Young Fathers: Heavy Heavy: “Still young, after some years, even as the heavy, heavy weight of the world seems to grow day by day.” An unrestrained passion of energy and soul rips into the very fabrics of Young Fathers’ new chapter. From day one, (or TAPE ONE) Alloysious Massaquoi, Kayus Bankole and G. Hastings we’re never going to do things by halves. Constantly going against the grain of the usual, a joyous burden against the horrendous, Young Fathers have been thriving with alternative-soul flavours since well… TAPE ONE. If this didn’t stampmark their existence into the surplus, then no doubt DEAD did; earning their first Mercury post-2014, as they constantly pushed the boundaries of what it is takes to make music. From avant-grade realism of JUST ANOTHER BULLET, to gospel-soul exposition of Rice, Heavy Heavy is just another reason to down tools, forget what you think music is and immerse yourself in a coming-of-age chapter dripped in charred soul, coaxed with the smoothed granite of that leading bass. Sublime.
Sunny War: Anarchist Gospel: Sunny War enlivens traditional folk and blues by freshening her musical attack and writing lyrics that reflect 21st century concerns. Renowned as Venice Beach folk-blues after relocating, Sydney Lyndella Ward lightens up any coveted bar walk, stage door she finds herself in, as a chaining to the rhythm begins. From the sultry undertones of off-shore Higher to the electric mesh of Black Keys-esque No Reason and finally settling on electro-acoustic seduction, New Day (less we forget the gorgeous string accompaniment), Anarchist Gospel is the magic act in the intertwining roots of blues and folk.
The Go! Team: Get Up Sequences Part 2: music for putting your glide in your stride, The Go! Team are an all-absorbing Fantasy Land of juicy fruit flutes, racy rhythms, razzmatazz bass-inets all into one super smoothie of alternative-dance whisks – all to just let your hair down with the magic of music. If you liked Get Up Sequences Part One but wished for more, then I think you’re in luck. Start with Mariokart race theme, Gemini and jettison yourself into sheer euphoria from there. Take a fully ammo’d 6-piece instrumentation and mix it with the catchy edging of dance-pop Confidence Man, and you’re about halfway there with these crazed maniacs. Whammy-O and Look Away, Look Away show offerings of blitz rapping and ‘European Eurythmics’ as opposed to just full band ethos, if you’re one of those who wants for a little bit of everything in your albums.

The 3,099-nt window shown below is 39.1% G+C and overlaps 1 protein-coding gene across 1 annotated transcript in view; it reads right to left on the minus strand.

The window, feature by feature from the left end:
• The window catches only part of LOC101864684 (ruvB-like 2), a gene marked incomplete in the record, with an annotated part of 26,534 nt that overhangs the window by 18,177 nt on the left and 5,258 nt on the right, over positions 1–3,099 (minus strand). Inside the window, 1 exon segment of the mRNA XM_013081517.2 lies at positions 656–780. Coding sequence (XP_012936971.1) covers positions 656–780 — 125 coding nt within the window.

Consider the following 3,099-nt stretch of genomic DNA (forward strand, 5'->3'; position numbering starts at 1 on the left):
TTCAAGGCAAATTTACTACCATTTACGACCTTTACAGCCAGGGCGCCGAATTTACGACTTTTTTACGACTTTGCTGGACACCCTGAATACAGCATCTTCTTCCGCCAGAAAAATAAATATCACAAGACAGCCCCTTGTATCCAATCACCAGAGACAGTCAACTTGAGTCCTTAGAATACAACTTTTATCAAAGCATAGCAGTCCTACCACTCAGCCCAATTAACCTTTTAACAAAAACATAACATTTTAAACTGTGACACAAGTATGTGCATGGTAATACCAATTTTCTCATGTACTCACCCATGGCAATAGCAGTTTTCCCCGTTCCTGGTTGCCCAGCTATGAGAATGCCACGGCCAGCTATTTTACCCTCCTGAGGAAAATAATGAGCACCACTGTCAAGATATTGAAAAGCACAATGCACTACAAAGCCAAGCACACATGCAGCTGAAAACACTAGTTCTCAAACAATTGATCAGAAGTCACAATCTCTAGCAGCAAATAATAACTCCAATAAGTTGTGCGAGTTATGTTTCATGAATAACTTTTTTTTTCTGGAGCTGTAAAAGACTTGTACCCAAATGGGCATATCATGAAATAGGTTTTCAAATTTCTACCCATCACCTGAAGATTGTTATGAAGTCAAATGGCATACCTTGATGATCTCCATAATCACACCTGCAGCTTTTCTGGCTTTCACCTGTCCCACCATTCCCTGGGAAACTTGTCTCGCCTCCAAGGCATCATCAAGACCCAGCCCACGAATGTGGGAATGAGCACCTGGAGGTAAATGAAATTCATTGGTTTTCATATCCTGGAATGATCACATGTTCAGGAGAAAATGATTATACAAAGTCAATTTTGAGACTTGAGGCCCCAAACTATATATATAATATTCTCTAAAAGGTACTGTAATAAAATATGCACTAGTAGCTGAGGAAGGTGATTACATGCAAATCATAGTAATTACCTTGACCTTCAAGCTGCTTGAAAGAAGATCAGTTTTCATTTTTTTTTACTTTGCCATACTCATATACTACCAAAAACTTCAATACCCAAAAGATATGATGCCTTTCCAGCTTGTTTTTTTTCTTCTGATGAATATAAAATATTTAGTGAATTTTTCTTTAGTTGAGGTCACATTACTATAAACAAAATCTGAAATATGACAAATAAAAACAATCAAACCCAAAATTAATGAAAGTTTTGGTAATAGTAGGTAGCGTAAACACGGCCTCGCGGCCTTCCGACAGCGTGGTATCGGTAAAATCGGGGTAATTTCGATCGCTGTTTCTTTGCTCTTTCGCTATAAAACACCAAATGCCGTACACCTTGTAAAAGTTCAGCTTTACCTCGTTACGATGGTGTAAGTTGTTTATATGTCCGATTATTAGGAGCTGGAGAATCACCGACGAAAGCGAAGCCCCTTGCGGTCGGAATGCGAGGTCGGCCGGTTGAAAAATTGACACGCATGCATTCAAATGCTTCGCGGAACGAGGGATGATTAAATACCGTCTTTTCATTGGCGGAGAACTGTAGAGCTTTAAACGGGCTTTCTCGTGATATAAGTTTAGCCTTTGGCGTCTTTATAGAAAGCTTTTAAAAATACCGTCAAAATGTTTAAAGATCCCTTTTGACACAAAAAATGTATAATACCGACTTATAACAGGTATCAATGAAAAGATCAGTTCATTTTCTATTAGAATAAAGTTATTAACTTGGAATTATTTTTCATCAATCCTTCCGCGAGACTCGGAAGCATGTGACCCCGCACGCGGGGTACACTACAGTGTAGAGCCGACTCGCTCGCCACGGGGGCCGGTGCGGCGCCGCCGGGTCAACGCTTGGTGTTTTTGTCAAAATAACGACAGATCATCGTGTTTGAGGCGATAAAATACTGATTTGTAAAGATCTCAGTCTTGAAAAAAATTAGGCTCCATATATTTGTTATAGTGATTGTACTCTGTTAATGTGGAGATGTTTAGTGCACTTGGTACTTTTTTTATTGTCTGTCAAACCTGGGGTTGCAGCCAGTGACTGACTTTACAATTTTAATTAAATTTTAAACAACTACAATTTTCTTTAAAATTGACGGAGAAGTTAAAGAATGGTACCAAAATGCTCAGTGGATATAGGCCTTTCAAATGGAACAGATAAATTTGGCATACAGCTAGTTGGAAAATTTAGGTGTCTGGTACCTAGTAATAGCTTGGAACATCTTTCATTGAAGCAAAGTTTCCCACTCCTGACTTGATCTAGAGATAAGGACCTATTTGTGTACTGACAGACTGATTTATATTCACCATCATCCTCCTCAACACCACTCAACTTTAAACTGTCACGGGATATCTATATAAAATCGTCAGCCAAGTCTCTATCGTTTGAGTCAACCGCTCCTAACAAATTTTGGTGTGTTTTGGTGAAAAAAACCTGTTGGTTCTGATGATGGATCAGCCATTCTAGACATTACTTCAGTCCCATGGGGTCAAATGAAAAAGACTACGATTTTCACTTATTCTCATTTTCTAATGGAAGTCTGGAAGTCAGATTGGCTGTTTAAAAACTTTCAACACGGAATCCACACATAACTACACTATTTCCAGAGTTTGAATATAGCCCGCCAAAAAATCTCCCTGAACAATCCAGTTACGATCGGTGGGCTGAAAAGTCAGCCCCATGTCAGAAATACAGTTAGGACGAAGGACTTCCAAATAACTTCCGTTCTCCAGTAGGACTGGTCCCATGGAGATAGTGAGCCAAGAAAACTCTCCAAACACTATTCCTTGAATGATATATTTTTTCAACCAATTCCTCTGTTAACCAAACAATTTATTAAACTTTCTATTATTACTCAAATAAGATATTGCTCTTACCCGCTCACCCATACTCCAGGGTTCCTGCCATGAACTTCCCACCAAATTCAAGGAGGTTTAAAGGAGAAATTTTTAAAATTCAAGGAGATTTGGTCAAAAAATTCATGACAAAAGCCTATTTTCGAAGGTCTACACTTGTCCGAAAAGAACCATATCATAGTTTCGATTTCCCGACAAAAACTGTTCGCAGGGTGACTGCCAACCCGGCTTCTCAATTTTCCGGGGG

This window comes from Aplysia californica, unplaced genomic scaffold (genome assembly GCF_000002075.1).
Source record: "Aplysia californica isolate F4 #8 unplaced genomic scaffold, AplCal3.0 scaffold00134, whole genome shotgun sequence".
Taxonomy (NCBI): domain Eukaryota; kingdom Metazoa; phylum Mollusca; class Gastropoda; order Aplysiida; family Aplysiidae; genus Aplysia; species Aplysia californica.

Somebody’s Child: Somebody’s Child: Starting his musical journey aged five in Paris, Cian Godfrey (aka Somebody’s Child) took to playing the piano in the family apartment. Upon moving back to Ireland, he gained an interest in songwriting, enabling him to tell his own stories. These narratives often reflect upon difficult mental health experiences, as well as the endearing happenings of a youngster growing up in Dublin. I mean, that’s his artist bio at face-value. But something tells me that you don’t take one of the hottest prospects out of Ireland at face-value. Brought along with his snappy and electric live shows, it seems that word-of-mouth alone has brought along his self-titled debut in 2023 – since his tenure in late 2018. You may call it “indie landfill”, you may even call it “Irish’s answer to Geordie’s Sam Fender,” but you can’t argue the irresistible ride-along indie-rock works that are being chugged out at a knots’ rate – and not just in Dublin, mind. I Need Ya and Broken Record are standouts, harking back to the likes of 00’s The Drums and Local Natives.
The Waeve: The Waeve: here comes the waeve… the coming together of two musicians, a sprawling side project, working together forming a singular, sonic identity. Graham Coxon (Blur) and Rose Elinor Dougall (The Pipettes) deliver blunt optimism through the art of music – despite the mass disparity engulfing our very nature. This juxtaposition offers up a topsy-turvy trombone world of The Waeve, an unsettling notion of psychedelic sounds if Blur never went to the races. Kill Me Again is a prime example of this fleeting phenomenon of a super duo’s project. Every bit The Lounge Society and The Velvet Underground. Brilliant stuff.
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